asked the Minister for the Civil Service what was the level of pension for a full general, a permanent secretary and a deputy secretary in 1972; and what is the present level of these same pensions to the latest available date.

    The levels of pension payable to a full general, a permanent secretary and a deputy secretary who retired on 30 November 1972 after a full career are set out in column 1 below. The present levels of these same pensions after the application of pensions increase to 1 December 1979 are set out in column 2.

    1.2.
    pension payable on 1 December 1972pension payable on 1 December 1979
    ££
    General7,010*19,666
    Permanent Secretary7,217†19,531
    Deputy Secretary4,799†12,988
    * Assumes the maximum of 34 years, reckonable service since age 21
    Assumes reckonable service of 37 years, the average service of permanent secretaries and deputy secretaries retiring in 1972 after a full career in the Civil Service.

    Central Computer Agency

    asked the Minister for the Civil Service what changes he proposes in the organisation of the Central Computer Agency.

    The agency is to be re-organised as part of the process of implementing the recommendations of the "Longer Term Review of Administrative Computing in Central Government" published last year. The aim is to make more effective use of the agency's resources in controlling and supporting major Government computer projects; and to improve its ability to handle the growing connection between computers and telecommunications. The name of the agency will be changed to the Central Computer and Telecommunications Agency from 2 January 1980.

    Employment Bill (Sales)

    asked the Minister for the Civil Service how many copies of the Employment Bill have been delivered to and sold at Her Majesty's Stationery Office Bookshop, Birmingham.

    Advertising Expenditure

    asked the Minister for the Civil Service if he will give figures for Government expenditure on advertising in each of the last five years and his estimate for 1980–81.

    The figures for Government expenditure on advertising in the last five financial years and the current year are as follows:

    £million
    1974–7515·6
    1975–7617·5
    1976–7713·9
    1977–7817·6
    1978–7924·2
    1979–80(forecast)28·6
    The estimates for 1980–81 are still under consideration, and it is too early to give any firm forecast of the sum likely to be spent on advertising.

    asked the Minister for the Civil Service how much was spent by central Government on newspaper advertising in the last year for which figures are readily available; and how much was paid for advertising in each major national newspaper in the same year.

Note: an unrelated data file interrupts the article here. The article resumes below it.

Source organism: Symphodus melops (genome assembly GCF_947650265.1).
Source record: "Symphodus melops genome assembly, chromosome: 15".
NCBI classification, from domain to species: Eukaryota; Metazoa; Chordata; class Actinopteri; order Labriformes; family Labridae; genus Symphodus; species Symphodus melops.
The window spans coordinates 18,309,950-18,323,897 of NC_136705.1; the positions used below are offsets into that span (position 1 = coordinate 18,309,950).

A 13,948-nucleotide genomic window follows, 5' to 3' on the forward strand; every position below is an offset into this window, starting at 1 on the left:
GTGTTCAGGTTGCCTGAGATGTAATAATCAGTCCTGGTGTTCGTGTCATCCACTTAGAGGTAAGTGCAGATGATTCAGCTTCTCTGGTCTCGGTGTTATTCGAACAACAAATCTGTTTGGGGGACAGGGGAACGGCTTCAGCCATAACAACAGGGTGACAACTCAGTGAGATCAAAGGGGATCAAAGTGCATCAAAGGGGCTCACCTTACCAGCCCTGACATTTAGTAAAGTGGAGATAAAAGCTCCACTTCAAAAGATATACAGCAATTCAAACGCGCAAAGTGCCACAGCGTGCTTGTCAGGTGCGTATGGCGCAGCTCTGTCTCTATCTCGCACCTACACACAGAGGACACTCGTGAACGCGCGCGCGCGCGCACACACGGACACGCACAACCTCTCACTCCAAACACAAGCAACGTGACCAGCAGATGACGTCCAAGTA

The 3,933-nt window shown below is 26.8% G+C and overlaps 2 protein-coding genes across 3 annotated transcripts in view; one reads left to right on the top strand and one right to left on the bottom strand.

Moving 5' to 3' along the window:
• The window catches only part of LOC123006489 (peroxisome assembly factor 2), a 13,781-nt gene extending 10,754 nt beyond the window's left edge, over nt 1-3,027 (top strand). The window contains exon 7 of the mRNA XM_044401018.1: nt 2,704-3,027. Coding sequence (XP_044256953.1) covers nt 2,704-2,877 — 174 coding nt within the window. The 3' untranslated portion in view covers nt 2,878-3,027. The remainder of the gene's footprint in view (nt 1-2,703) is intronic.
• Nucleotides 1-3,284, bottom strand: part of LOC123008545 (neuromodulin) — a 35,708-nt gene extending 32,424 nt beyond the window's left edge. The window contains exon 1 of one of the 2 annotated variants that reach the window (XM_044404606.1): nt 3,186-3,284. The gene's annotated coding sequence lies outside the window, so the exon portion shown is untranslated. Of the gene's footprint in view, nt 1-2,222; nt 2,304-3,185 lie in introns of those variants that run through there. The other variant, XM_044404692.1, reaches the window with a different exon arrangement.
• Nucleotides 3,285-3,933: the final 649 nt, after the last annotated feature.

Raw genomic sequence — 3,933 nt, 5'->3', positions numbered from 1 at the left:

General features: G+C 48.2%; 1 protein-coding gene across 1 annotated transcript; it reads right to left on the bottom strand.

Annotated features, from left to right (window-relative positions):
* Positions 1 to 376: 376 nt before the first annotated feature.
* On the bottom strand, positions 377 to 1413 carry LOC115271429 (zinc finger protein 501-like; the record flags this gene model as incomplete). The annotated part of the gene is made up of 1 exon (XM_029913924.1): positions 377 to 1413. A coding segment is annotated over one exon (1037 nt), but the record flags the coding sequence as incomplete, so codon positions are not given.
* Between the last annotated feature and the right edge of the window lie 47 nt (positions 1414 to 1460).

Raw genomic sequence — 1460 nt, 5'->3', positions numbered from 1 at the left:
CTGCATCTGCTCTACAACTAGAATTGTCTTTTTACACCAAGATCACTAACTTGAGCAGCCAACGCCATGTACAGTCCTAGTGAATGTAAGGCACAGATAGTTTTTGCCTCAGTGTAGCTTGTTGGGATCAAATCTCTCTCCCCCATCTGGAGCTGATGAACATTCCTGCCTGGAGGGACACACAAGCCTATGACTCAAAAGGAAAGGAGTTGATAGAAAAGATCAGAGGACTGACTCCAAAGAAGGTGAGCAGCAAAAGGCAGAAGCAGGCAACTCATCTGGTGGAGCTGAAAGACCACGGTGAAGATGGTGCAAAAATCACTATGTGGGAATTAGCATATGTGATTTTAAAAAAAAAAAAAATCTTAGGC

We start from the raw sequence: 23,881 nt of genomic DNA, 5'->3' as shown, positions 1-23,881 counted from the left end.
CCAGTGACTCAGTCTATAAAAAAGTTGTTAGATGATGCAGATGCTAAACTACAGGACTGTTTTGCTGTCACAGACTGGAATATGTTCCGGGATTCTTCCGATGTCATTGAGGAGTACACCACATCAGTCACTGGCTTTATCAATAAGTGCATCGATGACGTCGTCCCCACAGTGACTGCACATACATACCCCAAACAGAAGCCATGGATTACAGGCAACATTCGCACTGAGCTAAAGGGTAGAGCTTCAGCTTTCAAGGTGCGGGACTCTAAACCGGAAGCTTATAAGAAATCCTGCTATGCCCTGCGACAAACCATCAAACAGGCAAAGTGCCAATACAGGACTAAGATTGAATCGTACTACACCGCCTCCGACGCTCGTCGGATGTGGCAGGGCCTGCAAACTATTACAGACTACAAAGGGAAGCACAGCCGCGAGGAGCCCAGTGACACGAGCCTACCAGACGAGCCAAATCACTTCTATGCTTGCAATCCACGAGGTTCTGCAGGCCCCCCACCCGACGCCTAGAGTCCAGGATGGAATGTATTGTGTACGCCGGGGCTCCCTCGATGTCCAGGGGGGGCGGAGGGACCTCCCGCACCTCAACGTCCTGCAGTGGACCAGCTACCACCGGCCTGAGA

In 1978–79, the sum spent by central Government on press advertising placed by the Central Office of Information was £12,260,000. The amount paid for advertising in the major national newspapers was as follows:

    £
    Daily Mirror1,353,000
    Sunday Mirror364,000
    Sunday People324,000
    Glasgow Daily Record150,000
    Glasgow Sunday Mail24,000
    Daily Express1,051,000
    Daily Mail891,000
    Daily Telegraph622,000
    Financial Times249,000
    The Guardian179,000
    News of the World342,000
    The Observer193,000
    Observer Magazine137,000
    Sun1,306,000
    Sunday Express637,000
    Sunday Telegraph189,000
    Telegraph Sunday Magazine142,000
    The Sunday Times318,000
    The Sunday Times Magazine148,000
    The Tones161,000

    External Appointments

    asked the Minister for the Civil Service how many appointments from outside the Civil Service there have been to his Department in each of the last five years.

    In each of the last five years the number recruited to the non industrial staff of the Civil Service Department has been:

    1975499
    1976185
    1977242
    1978473
    1979(latest figure)373
    If the hon. Member has any specific category of appointment in mind perhaps he would write to me.

    Home Department

    Prisoners (Deaths)

    asked the Secretary of State for the Home Department if he will publish a list of the annual number of deaths of prisoners in each of Her Majesty's prisons over the course of the last 10 years, indicating in each case the number who were deemed to have died from natural causes.

    Violence (Newham)

    asked the Secretary of State for the Home Department whether he will give, for the longest and most convenient period of time, on monthly, weekly, or other comparable dates, the total number of cases reported to the police of muggings and attacks upon the person; in how many of these cases arrests were made and with what results; how many cases there were of the police arresting persons for having committed these offences on the public highway in the London borough of Newham; and what action has been or is being taken to reduce these types of offences.